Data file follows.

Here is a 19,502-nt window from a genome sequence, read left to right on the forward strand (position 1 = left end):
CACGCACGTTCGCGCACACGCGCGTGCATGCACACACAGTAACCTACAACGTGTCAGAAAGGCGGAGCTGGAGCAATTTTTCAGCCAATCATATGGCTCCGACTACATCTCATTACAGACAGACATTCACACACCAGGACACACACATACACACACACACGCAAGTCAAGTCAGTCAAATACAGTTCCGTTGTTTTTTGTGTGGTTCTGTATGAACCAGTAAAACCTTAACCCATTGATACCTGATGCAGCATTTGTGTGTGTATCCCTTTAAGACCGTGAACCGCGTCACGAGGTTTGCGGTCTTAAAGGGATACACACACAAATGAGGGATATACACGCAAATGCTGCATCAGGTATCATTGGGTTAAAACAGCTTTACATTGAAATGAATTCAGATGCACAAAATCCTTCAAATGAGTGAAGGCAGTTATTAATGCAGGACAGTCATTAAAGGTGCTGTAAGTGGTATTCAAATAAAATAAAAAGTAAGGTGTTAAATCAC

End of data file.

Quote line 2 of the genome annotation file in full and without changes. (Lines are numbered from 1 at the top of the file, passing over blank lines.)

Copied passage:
CACGCACGTTCGCGCACACGCGCGTGCATGCACACACAGTAACCTACAACGTGTCAGAAAGGCGGAGCTGGAGCAATTTTTCAGCCAATCATATGGCTCCGACTACATCTCATTACAGACAGACATTCACACACCAGGACACACACATACACACACACACGCAAGTCAAGTCAGTCAAATACAGTTCCGTTGTTTTTTGTGTGGTTCTGTATGAACCAGTAAAACCTTAACCCATTGATACCTGATGCAGCATTTGTGTGTGTATCCCTTTAAGACCGTGAACCGCGTCACGAGGTTTGCGGTCTTAAAGGGATACACACACAAATGAGGGATATACACGCAAATGCTGCATCAGGTATCATTGGGTTAAAACAGCTTTACATTGAAATGAATTCAGATGCACAAAATCCTTCAAATGAGTGAAGGCAGTTATTAATGCAGGACAGTCATTAAAGGTGCTGTAAGTGGTATTCAAATAAAATAAAAAGTAAGGTGTTAAATCAC